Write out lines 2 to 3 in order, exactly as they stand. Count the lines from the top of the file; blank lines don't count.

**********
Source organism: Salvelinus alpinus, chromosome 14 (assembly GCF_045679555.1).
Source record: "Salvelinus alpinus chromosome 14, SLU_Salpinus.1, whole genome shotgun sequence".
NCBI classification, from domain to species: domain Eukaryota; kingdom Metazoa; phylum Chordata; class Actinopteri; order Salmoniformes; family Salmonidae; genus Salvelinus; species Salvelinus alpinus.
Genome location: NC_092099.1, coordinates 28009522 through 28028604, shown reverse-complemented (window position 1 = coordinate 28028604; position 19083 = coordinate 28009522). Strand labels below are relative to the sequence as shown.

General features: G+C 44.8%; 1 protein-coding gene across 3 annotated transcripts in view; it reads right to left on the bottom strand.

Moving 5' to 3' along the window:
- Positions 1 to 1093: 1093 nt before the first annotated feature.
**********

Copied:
Source record: "Salvelinus alpinus chromosome 14, SLU_Salpinus.1, whole genome shotgun sequence".
NCBI classification, from domain to species: domain Eukaryota; kingdom Metazoa; phylum Chordata; class Actinopteri; order Salmoniformes; family Salmonidae; genus Salvelinus; species Salvelinus alpinus.